The Kurdistan population stretches into Iraq, Iran, Syria, and Turkey; Iraqi Kurdistan stands alone as the sole autonomous region after much turmoil with the others vying for autonomy (Turkey) or even complete independence (Kurdish Syria due to the Syrian Civil War).


Eventually a region may seek more autonomy or seek independence, which then creates internal conflict pitting populations against one another. Comparatively so autonomous regions despite their practical implementation can form precarious political crisis’ which can threaten the integrity of a State, begging the question of whether autonomous regions have long-term viability.


To summarize, autonomous regions are designated areas of a state given to a self-determined minority population who are allowed to govern and administer themselves as they see fit.


These regions with their minority populations are culturally and geographically different, which is why they are given special status creating a mutually beneficial relationship. Though they exist apart of a State and do not supersede it, they are still politically independent with vested power to govern themselves with little to no external pressure.



The political ideology of autonomous regions is based eponymously on the idealization of autonomy and the psychological variables driving human behavior towards self-determination.


Criticism arises however from when autonomous regions and national governments disagree on certain issues, raising the question of how can a region be truly autonomous and self-determined if said ideals are given by an external authority and can also be revoked by an external authority.


Are they truly autonomous? Are they truly self-determined? Should complete sovereignty and independent be sought? Is being autonomous in a region a victory in itself? These questions are inevitably asked and debated with no easy answer.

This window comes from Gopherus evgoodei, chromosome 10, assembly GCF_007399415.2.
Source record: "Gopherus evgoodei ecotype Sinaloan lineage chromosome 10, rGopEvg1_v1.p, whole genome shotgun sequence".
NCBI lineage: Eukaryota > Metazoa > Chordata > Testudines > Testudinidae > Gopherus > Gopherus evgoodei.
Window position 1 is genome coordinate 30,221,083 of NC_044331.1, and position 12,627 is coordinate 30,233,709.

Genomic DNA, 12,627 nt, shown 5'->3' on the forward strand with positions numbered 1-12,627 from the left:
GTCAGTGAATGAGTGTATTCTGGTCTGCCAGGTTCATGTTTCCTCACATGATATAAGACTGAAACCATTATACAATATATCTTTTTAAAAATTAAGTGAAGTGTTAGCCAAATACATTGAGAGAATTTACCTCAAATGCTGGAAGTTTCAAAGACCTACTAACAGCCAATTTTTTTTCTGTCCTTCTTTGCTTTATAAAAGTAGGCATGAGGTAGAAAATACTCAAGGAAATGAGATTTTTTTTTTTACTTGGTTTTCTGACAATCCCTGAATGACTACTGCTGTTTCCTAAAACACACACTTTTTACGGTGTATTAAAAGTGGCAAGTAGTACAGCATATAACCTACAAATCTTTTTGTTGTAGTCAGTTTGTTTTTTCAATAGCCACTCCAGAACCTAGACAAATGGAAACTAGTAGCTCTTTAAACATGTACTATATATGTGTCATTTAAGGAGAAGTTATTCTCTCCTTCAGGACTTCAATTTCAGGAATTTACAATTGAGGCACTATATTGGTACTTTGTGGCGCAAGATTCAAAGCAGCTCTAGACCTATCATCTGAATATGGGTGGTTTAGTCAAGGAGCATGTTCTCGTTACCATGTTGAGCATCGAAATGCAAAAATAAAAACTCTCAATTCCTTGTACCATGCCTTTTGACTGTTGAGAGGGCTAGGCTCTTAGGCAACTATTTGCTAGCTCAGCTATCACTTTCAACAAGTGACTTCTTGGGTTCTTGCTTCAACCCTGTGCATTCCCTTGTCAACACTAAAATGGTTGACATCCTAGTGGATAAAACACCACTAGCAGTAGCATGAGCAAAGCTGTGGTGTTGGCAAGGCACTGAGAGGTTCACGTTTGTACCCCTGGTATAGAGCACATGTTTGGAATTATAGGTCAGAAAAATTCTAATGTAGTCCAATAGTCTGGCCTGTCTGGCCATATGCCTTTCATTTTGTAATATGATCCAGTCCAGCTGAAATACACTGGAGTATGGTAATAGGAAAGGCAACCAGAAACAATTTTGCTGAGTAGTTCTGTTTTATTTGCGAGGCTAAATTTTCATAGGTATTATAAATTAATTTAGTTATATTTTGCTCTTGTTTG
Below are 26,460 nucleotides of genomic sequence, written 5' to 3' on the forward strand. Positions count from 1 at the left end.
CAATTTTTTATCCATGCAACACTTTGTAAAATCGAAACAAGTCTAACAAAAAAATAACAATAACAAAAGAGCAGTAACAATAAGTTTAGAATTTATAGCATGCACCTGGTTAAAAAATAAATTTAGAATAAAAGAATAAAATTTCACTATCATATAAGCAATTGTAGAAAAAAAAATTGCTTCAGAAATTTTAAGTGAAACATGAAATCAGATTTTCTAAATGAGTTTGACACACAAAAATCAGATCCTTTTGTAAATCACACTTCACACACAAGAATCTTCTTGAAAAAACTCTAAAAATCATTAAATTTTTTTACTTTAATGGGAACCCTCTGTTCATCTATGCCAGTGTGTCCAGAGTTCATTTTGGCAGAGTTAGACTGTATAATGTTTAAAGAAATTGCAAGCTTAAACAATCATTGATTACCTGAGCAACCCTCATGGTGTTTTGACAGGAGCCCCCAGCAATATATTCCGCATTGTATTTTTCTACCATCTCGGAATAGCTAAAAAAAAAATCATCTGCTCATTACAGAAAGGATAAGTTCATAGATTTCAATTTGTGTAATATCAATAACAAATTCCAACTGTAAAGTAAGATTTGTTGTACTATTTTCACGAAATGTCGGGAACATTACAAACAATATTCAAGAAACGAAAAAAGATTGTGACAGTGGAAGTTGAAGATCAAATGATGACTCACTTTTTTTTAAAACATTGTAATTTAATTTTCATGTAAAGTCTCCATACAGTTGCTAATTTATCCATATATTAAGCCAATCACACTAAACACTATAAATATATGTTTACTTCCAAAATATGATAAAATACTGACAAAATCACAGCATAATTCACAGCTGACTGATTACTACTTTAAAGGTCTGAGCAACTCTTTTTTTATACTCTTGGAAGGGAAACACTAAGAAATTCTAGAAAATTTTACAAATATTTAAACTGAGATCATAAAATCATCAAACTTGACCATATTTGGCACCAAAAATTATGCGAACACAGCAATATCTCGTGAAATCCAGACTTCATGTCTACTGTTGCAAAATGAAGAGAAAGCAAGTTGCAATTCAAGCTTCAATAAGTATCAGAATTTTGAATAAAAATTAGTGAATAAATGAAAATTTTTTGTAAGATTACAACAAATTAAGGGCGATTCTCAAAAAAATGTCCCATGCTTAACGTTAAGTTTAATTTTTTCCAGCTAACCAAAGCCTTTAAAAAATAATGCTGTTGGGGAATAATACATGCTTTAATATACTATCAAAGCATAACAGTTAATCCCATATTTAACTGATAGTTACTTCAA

References


Christman, J. (2018). Autonomy in Moral and Political Philosophy. In E. N. Zalta (Ed.), The

Stanford Encyclopedia of Philosophy (Spring 2018). Retrieved from

https://plato.stanford.edu/archives/spr2018/entries/autonomy-moral/


Ferrer, M. C. (2012). To share or divide power? Minorities in autonomous regions, the case of the autonomous region in Muslim Mindanao. Ethnic and Racial Studies, 35(12), 2097–

2115. https://doi.org/10.1080/01419870.2011.605901


Foldvary, F. E. (2011). Political Autonomy. In D. K. Chatterjee (Ed.), Encyclopedia of Global

Justice (pp. 853–854). https://doi.org/10.1007/978-1-4020-9160-5_350


Hannum, H., & Lillich, R. B. (1980). The Concept of Autonomy in International Law. The

American Journal of International Law, 74(4), 858–889. https://doi.org/10.2307/2201026


Parliamentary Assembly. (2003). Positive experiences of autonomous regions as a source of

inspiration for conflict resolution in Europe. Retrieved September 20, 2019, from

https://assembly.coe.int/nw/xml/XRef/X2H-Xref-

ViewHTML.asp?FileID=10177&lang=en


Rauscher, F. (2017). Kant’s Social and Political Philosophy. In E. N. Zalta (Ed.), The Stanford

Encyclopedia of Philosophy (Spring 2017). Retrieved from

https://plato.stanford.edu/archives/spr2017/entries/kant-social-political/


University of Rochester. (n.d.). Self-Determination Theory of Motivation - University of

Rochester Medical Center - University of Rochester Medical Center. Retrieved

September 21, 2019, from https://www.urmc.rochester.edu/community-health/patient-

care/self-determination-theory.aspx


Vashum, R. (1996). Self-Determination: Principles, Meanings and Practices. Indian

Anthropologist, 26(1), 63–76. Retrieved from JSTOR.


Wu, X., & He, G. (2018). Ethnic Autonomy and Ethnic Inequality: An Empirical Assessment of Ethnic Policy in Urban China. China Review, 18(2), 185–216. Retrieved from JSTOR.